Say it’s Summer 2009—pretty much the miasmic trough of the greatest economic meltdown of our age, as well as the point of greatest public interest in what will come of the federal government’s efforts to hold the financial industry accountable for the devastation it has wrought. Say you’re the recently installed president of the New York Fed—succeeding the exceedingly industry-friendly Timothy Geithner, who, in one of a series of astoundingly clubfooted miscues from the fledgling Obama White House, has recently been named Secretary of the Treasury.
Who do you, as the inheritor of Geithner’s flickering regulatory torch, cite as an authority in your efforts to motivate your crew of battered and bewildered financial industry regulators?
Maybe Teddy Roosevelt, and his battery of Progressive-era exhortations to rein in the “malefactors of great wealth”? Or Ferdinand Pecora, the congressional attorney who captained the famous inquiry into the causes of the 1929 stock market crash and the crippling depression that followed it? Or maybe just the wan but respectable cautions of former Fed chair Paul Volker, who was at the time trying to restore some desperately needed substance to Congress’s half-hearted efforts to bring Wall Street under something faintly resembling actual regulatory discipline?
Well, if you’re Bill Dudley, the answer is emphatically “none of the above.”
Dudley, in the grand tradition of revolving-door regulatory appointments, was the former chief economist for Goldman Sachs, arguably the most exuberantly bottom-feeding investment-bank titan of our purblind age—and so, naturally, he directed his troops to heed the sage executive counsel of Goldman CEO Lloyd Blankfein.
“People ask me, ‘Well, why is Goldman so successful?’” Dudley explained in a 2009 “town hall” meeting of Fed employees. “It’s not because they have the right people in the right places.” He then paused, in an awkward flourish, to joke, “No one’s activated the chip in my head yet.” But seriously folks: “It’s because they have a very good culture. And we have a very good culture here, too.” And then the money quote:
One thing that Lloyd Blankfein always tries to make clear at Goldman is that there’s a very thin line between confidence and arrogance. We want to be confident. We want to have faith that we have ability. We want to be brave. We want to be pro-active. But we don’t want to be arrogant. Arrogance is really the beginning of the end.
You can listen to Dudley’s motivational oration here:
As the Fed-connected source who recently drew this circa 2009 Blankfein-osculating performance to our attention notes, “Goldman’s culture is framed as aspirational” in Dudley’s remarks. “There’s an underlying ‘we can be like Goldman’ message here as the employees are regaled with the wisdom of Lloyd Blankfein.”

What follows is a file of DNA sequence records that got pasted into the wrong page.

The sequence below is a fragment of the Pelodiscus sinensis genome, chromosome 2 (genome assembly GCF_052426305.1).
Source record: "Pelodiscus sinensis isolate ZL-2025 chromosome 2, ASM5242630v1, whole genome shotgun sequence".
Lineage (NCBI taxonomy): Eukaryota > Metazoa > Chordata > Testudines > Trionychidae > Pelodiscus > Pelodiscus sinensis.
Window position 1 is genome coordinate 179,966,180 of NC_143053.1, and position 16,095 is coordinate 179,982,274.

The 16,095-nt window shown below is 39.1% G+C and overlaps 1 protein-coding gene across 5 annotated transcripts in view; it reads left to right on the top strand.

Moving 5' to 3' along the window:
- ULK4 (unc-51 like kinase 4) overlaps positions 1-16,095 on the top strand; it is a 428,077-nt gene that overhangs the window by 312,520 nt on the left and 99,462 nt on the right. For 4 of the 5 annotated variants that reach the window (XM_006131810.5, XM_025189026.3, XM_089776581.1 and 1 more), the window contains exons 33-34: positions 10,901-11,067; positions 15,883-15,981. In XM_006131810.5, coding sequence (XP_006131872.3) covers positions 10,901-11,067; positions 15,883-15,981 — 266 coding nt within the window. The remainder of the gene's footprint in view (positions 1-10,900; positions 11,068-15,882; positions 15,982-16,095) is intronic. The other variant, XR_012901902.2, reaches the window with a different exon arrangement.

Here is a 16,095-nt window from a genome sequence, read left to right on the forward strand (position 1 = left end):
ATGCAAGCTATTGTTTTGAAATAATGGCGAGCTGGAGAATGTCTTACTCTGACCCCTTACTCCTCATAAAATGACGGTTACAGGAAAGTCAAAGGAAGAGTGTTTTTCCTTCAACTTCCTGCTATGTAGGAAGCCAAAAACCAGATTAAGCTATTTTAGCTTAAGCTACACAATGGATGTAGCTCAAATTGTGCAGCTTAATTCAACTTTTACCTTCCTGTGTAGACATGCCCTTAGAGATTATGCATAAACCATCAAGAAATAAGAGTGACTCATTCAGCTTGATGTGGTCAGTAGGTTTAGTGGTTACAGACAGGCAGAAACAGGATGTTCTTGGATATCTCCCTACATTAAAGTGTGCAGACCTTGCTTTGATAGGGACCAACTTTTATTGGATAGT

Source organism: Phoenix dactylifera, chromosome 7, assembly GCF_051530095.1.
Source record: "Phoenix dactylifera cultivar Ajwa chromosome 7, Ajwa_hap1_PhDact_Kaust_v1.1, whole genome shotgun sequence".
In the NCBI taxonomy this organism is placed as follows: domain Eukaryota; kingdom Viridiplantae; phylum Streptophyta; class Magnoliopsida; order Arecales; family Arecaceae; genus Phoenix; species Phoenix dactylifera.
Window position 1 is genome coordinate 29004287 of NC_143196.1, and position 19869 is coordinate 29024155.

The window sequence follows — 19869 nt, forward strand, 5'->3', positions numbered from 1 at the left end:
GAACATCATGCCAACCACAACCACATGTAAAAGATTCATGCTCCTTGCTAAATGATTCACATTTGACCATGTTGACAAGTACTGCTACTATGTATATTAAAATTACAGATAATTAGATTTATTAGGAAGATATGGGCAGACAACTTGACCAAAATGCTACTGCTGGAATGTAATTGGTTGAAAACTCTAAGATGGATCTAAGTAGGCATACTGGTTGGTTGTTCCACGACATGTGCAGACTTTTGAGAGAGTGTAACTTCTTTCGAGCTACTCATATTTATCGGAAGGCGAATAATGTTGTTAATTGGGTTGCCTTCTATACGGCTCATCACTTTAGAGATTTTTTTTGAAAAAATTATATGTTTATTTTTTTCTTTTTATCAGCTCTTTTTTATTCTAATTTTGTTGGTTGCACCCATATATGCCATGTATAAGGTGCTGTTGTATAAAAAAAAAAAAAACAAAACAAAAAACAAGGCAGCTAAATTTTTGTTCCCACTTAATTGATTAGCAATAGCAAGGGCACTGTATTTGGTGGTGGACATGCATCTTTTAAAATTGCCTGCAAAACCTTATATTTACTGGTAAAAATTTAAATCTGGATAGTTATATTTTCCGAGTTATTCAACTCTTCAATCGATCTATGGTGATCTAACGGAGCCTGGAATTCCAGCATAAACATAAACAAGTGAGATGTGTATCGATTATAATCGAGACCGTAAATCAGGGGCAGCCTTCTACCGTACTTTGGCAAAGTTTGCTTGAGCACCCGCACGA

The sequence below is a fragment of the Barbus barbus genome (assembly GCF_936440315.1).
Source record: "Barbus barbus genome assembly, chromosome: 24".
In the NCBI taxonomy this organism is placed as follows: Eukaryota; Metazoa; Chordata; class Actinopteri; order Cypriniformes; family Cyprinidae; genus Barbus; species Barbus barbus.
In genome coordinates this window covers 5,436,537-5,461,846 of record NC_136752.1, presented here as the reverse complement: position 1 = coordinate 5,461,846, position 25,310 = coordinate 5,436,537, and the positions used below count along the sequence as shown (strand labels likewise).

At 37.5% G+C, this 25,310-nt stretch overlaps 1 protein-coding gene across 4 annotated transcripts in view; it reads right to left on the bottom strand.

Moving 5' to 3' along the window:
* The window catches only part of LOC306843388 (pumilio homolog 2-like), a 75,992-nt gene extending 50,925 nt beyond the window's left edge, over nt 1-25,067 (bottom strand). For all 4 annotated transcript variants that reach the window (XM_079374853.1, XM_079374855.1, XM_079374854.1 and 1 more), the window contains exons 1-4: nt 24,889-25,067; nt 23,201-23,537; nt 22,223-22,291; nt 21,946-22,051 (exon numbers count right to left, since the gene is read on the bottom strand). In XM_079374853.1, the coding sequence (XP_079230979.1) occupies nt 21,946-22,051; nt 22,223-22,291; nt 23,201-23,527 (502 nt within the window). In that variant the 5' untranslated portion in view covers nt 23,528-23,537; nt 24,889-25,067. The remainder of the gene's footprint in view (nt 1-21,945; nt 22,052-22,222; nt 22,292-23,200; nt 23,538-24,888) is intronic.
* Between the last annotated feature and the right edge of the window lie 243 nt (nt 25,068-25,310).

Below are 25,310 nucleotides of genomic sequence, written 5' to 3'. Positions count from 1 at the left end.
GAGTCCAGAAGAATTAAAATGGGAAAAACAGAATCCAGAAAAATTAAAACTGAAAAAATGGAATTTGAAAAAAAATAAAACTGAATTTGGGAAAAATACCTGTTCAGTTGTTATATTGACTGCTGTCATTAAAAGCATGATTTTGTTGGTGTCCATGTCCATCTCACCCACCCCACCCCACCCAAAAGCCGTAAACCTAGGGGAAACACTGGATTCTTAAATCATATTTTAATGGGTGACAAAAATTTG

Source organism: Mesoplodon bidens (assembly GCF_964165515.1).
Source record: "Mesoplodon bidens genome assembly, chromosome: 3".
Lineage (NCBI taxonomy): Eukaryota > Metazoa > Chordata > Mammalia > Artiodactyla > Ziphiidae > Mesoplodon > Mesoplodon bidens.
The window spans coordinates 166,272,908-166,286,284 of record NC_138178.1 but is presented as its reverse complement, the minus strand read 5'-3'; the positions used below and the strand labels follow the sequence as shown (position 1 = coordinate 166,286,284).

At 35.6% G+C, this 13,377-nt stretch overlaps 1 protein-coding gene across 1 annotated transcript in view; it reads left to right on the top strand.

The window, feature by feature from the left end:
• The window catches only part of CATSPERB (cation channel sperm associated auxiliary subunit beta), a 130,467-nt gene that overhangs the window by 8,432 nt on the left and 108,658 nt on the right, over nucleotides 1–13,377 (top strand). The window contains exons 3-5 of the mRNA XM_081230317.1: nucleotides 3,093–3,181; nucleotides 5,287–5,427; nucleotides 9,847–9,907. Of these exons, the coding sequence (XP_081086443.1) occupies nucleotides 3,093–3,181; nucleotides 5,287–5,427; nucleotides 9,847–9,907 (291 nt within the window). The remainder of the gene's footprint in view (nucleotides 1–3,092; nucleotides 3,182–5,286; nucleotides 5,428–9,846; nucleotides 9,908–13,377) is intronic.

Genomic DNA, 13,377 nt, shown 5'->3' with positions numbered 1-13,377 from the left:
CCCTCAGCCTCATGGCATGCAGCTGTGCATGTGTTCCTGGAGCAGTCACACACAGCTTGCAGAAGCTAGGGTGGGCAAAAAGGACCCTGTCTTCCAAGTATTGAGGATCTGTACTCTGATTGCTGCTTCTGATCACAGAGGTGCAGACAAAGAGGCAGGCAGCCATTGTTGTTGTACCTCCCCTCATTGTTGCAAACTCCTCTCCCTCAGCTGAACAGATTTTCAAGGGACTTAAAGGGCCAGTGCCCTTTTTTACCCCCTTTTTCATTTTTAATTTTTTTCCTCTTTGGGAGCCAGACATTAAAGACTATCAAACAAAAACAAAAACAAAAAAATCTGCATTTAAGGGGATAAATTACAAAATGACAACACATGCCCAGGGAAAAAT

Of course, when the wider world is paying attention, Dudley, like any dutiful Obama regulator, can mouth stirring platitudes about transparency, accountability and whatnot. In a workshop this past October on reforming the “culture” of the financial industry, he preached that
a core element of any firm’s culture and mission must be a respect for law….[T]hose who self-report [legal and ethical abuses] in a timely way must be treated preferentially, compared to those that drag their feet and whose bad behaviors are only uncovered by enforcement investigations.
But Dudley’s actual track record at the New York Fed tells a starkly different story—one in which quiet foot-draggers get ahead, and aggressive reporters of shady activities are summarily shitcanned.
As This American Life documented in excruciating detail last year, New York Fed investigator Carmen Segarra was detailed to probe operations at Goldman in 2011. When she started hearing alarming things—such as an aside from one senior Goldman official explaining that, once a bank client was wealthy enough, certain consumer laws simply didn’t apply to his or her account—she sensibly raised alarms with her Fed colleagues. The reply she got was also, uhm, bracing:
This colleague at the Fed basically said, you know, ‘Oh, that point? Oh, you didn’t hear that.’… I was floored. It was the moment when I realized, Oh, this is what pushback looks like.
Segarra then proceeded to record all her Goldman examinations. A good thing, too, because in short order, Segarra’s supervisor, Mike Silva, reportedly sat her down to chastise her for her over-diligent habits of oversight: “He said, you know, credibility at the Fed is about subtleties and perceptions, as opposed to reality.” And lest that didn’t drive the point home with sufficient force, she went on: “He said the Fed takes most seriously those employees which are the most quiet ones. And that it was important essentially that I understand this, because otherwise I would be frozen out.”
Senior interference continued to overtake Segarra’s efforts to do her job until, after one particularly abrasive dust-ups with the do-nothing Goldman supervisors, another senior Fed official took her aside for this little tutorial:
Have a sense of humility, right? Because a lot of the things you say, and this is the way you’re coming across, I think I know you well enough that that’s not what you’re saying, right? But if I were to be a new person, I were to say Carmen, you’re being very arrogant. Right?
Riiiight. Things went on this way until mid-2012, when Segarra indecorously kept insisting on what she knew to be true—that Goldman had no serious in-house policy to identify and remedy conflicts of interests. This was simply too much for Mike “Perception Is Everything” Silva, and he fired her.
She went on, in her “arrogant” way, to sue the New York Fed; her complaint was dismissed on statutory grounds by the first judge to hear it, but she’s now in the process of appealing his decision. In any case, the larger moral here is unmistakable. As Lloyd Blankfein and his acolyte Bill Dudley keep insisting, managerial culture really does matter.